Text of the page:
t the conclusion of Beyond the Alley of the Dolls, Max had involuntarily merged with the destructive elder god known only as Junior and begun a Godzilla-style rampage through New York. Now, Sam and a crack team of recurring characters must find a way to prevent the complete destruction of the city at the hands of their not-so-little buddy.
As foreshadowed several times earlier in the season, Sam and friends volunteer themselves to be gobbled up by giant Max in an attempt to put a stop to his possessed rampage and hopefully return him to normal. Strangely enough, their bunny buddy's insides are a lot more pleasant than expected, apparently resembling a kitschy 1960s household.
From here the game is divided into two distinct sections of play, one following Sam and his infiltration team on the inside and the other controlling monster Max.
The former is much like you'd expect from a Sam & Max game with Sam and his cohorts having to puzzle their way through Max's innards. The majority of the puzzles are typically excellent too, tapping into biological logic to create some satisfying conundrums. The episode even manages to avoid the momentum destroying finale syndrome I talked about in my Beyond the Alley of the Dolls review.
The upside: Sam's bunny buddy's insides are a lot more pleasant than expected, apparently resembling a kitschy 1960s household.However there's one weirdly forced puzzle that spoils this otherwise superb record and really stuck out to me (minor puzzle spoiler ahead).
A situation arises early on where a heavily pregnant Sybil Pandemik is offended by Sam and refuses to help him out. Our usually easygoing protagonist has suddenly developed as disdain for parenthood and what's more his thoughts can be heard by Sybil as a convenient side effect of being inside Max. Stranger still is the solution to this situation, where Sam does a 180 on the matter after instantly growing attached to a baby cockroach that hatches in the very next room. Reading his mind again, Sybil of course finds his new found love of fatherhood and proceeds with assisting him as originally planned.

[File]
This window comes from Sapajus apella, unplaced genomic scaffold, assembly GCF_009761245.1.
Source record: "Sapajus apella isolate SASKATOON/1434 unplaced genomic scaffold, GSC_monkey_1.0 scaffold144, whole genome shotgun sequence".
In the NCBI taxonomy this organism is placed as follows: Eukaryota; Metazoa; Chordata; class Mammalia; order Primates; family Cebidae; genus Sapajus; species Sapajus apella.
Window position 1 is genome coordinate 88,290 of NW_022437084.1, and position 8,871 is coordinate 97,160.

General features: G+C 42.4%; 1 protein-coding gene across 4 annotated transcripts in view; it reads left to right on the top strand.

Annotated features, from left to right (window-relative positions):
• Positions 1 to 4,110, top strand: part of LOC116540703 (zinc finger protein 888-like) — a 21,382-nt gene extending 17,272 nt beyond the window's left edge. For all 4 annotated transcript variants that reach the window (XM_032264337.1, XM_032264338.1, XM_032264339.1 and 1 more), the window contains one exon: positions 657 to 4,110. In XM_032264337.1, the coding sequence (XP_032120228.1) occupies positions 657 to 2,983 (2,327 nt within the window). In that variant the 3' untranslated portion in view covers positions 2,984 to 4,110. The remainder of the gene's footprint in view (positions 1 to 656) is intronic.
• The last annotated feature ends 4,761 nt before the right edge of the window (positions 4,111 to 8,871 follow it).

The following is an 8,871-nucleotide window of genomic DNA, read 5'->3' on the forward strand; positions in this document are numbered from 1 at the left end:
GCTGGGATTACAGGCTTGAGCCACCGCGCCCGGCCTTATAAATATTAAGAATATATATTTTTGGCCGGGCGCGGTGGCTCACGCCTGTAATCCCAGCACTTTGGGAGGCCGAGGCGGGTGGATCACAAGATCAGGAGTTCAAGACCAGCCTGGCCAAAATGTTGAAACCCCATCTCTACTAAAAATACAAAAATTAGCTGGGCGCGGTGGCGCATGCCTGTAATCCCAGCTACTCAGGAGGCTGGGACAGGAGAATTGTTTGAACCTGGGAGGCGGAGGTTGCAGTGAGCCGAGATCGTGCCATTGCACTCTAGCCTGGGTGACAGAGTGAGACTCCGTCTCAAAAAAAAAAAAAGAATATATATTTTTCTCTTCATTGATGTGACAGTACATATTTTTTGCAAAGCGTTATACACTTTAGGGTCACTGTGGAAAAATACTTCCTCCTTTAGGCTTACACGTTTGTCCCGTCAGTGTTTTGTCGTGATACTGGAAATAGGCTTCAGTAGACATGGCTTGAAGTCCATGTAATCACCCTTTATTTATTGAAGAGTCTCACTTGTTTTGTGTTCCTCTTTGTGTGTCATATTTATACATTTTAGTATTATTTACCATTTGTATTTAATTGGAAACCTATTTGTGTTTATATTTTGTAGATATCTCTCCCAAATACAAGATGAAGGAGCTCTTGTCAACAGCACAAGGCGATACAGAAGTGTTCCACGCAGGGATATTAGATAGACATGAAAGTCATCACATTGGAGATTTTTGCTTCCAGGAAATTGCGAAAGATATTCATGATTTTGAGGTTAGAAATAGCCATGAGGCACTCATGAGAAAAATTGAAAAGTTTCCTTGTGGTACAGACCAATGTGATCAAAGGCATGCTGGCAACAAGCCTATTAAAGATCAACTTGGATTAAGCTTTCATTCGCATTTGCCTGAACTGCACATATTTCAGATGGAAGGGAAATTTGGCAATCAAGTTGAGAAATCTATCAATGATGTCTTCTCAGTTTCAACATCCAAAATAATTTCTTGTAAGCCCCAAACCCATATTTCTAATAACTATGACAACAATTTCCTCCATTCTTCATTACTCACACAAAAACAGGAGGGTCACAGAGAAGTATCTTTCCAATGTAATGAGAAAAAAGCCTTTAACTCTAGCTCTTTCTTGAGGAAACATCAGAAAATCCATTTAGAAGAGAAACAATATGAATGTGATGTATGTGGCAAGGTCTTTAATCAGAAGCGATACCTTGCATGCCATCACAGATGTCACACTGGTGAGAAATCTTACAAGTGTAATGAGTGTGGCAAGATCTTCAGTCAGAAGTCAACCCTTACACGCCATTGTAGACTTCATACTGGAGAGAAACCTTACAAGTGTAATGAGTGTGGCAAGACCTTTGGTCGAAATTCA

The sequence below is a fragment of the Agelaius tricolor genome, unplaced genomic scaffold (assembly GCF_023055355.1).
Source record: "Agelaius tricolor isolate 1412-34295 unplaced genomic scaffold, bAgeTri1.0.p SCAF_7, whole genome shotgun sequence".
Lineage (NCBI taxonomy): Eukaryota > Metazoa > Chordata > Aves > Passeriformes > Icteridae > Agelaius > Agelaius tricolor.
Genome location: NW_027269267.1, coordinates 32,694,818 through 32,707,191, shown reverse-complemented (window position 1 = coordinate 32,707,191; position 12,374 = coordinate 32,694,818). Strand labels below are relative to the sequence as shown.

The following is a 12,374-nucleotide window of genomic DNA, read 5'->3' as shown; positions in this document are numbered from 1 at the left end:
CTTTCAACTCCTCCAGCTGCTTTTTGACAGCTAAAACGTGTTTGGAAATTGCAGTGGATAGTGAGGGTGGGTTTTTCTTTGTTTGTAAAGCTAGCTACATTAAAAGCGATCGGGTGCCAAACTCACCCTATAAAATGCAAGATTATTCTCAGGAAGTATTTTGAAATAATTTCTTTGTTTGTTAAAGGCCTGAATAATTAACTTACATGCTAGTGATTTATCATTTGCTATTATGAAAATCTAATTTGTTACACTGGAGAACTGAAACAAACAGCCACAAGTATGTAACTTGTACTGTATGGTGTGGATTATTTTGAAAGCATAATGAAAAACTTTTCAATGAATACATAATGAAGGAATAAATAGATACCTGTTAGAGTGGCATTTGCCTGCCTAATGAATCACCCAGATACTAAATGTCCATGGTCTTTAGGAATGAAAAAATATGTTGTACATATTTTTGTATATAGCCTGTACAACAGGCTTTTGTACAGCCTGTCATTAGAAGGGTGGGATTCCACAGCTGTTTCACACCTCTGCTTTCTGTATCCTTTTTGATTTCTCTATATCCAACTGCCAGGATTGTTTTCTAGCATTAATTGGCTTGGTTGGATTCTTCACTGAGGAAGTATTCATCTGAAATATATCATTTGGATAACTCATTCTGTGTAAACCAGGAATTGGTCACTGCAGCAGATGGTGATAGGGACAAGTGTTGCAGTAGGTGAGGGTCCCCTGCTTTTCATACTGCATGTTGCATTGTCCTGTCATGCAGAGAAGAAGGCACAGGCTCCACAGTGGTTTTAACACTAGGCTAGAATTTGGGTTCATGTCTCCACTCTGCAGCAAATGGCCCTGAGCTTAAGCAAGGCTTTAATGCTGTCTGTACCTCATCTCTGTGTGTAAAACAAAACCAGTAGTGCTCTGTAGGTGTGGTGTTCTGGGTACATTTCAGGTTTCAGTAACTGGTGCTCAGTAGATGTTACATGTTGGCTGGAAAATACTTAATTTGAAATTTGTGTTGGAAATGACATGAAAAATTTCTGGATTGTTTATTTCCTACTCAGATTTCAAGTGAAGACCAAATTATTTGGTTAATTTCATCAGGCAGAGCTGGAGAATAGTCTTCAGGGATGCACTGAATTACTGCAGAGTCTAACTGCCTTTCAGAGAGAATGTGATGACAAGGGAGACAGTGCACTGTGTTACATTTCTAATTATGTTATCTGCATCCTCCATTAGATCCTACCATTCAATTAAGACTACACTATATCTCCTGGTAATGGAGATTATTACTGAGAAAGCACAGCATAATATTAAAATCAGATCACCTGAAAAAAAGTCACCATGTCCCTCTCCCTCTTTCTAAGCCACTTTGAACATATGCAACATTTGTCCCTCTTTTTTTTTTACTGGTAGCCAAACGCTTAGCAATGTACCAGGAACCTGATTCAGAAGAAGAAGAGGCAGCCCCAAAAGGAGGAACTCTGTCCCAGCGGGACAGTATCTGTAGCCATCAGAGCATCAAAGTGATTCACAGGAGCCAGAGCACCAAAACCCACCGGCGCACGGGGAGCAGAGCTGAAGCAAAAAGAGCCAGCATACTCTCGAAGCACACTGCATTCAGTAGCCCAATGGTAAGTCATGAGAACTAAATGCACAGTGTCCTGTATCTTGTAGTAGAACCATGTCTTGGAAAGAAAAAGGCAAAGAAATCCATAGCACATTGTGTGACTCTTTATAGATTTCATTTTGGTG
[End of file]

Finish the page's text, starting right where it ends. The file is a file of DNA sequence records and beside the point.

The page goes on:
Sam's sudden objection to Sybil's pregnancy about an hour into the game just felt arbitrary and out of character for him. Given the exceedingly simple solution and Sam's speedy turn around this puzzle felt strangely arbitrary and very much like padding; something very strange to find in a Telltale game.
The downside: stomping around as a gargantuan Max isn't as fun as it sounds on paper.Stomping around as a gargantuan Max isn't as fun as it sounds on paper. When you're required to do it it's always a simple case of "move here" and "click this." This could've been more fun were you not restricted to moving through the uniform city blocks and maybe allowed to smash a few buildings here and there. Compounding matters is the camera that feels both oddly positioned and too zoomed in which makes moving around fiddly and can result in Max blocking out key objects in the distance.
I was also left a little deflated by the game's conclusion. Once again, it's hard to discuss the subject without dropping major spoilers but the divergent direction Telltale pursued here didn't provide a sense of closure for this season's supporting cast and felt like a bit of a cop-out. With a season so serialized and plotted out from the start, I was expecting a resolution at least as satisfying as those of the previous Sam & Max seasons.
With a disappointing ending, annoying Max controls and that particular puzzle, The City That Dares Not Sleep is definitely the most problematic episode of the season. But it's by no means a train wreck and of course doesn't undo all of the hard work from the previous four episodes.
It's just unfortunate that The Devil's Playhouse couldn't quite end on a high note.